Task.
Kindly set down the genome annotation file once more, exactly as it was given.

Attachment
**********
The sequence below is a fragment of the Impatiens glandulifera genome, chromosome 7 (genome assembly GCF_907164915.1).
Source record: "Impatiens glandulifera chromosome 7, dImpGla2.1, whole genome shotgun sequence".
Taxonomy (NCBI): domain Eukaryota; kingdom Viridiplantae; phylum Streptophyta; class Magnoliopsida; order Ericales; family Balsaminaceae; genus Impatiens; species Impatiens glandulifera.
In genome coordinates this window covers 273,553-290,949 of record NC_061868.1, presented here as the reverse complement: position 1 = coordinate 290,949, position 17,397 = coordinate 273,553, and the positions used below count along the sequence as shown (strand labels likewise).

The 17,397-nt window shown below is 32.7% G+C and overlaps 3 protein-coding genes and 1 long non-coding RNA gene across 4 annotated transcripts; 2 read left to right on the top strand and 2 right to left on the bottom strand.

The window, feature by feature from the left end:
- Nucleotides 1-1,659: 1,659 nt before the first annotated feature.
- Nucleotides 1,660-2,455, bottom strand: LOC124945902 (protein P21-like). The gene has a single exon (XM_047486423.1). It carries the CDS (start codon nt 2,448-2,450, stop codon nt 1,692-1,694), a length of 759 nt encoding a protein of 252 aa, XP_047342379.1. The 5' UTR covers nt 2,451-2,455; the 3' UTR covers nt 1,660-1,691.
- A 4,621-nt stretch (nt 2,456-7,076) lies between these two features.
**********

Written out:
The sequence below is a fragment of the Impatiens glandulifera genome, chromosome 7 (genome assembly GCF_907164915.1).
Source record: "Impatiens glandulifera chromosome 7, dImpGla2.1, whole genome shotgun sequence".
Taxonomy (NCBI): domain Eukaryota; kingdom Viridiplantae; phylum Streptophyta; class Magnoliopsida; order Ericales; family Balsaminaceae; genus Impatiens; species Impatiens glandulifera.
In genome coordinates this window covers 273,553-290,949 of record NC_061868.1, presented here as the reverse complement: position 1 = coordinate 290,949, position 17,397 = coordinate 273,553, and the positions used below count along the sequence as shown (strand labels likewise).

The 17,397-nt window shown below is 32.7% G+C and overlaps 3 protein-coding genes and 1 long non-coding RNA gene across 4 annotated transcripts; 2 read left to right on the top strand and 2 right to left on the bottom strand.

The window, feature by feature from the left end:
- Nucleotides 1-1,659: 1,659 nt before the first annotated feature.
- Nucleotides 1,660-2,455, bottom strand: LOC124945902 (protein P21-like). The gene has a single exon (XM_047486423.1). It carries the CDS (start codon nt 2,448-2,450, stop codon nt 1,692-1,694), a length of 759 nt encoding a protein of 252 aa, XP_047342379.1. The 5' UTR covers nt 2,451-2,455; the 3' UTR covers nt 1,660-1,691.
- A 4,621-nt stretch (nt 2,456-7,076) lies between these two features.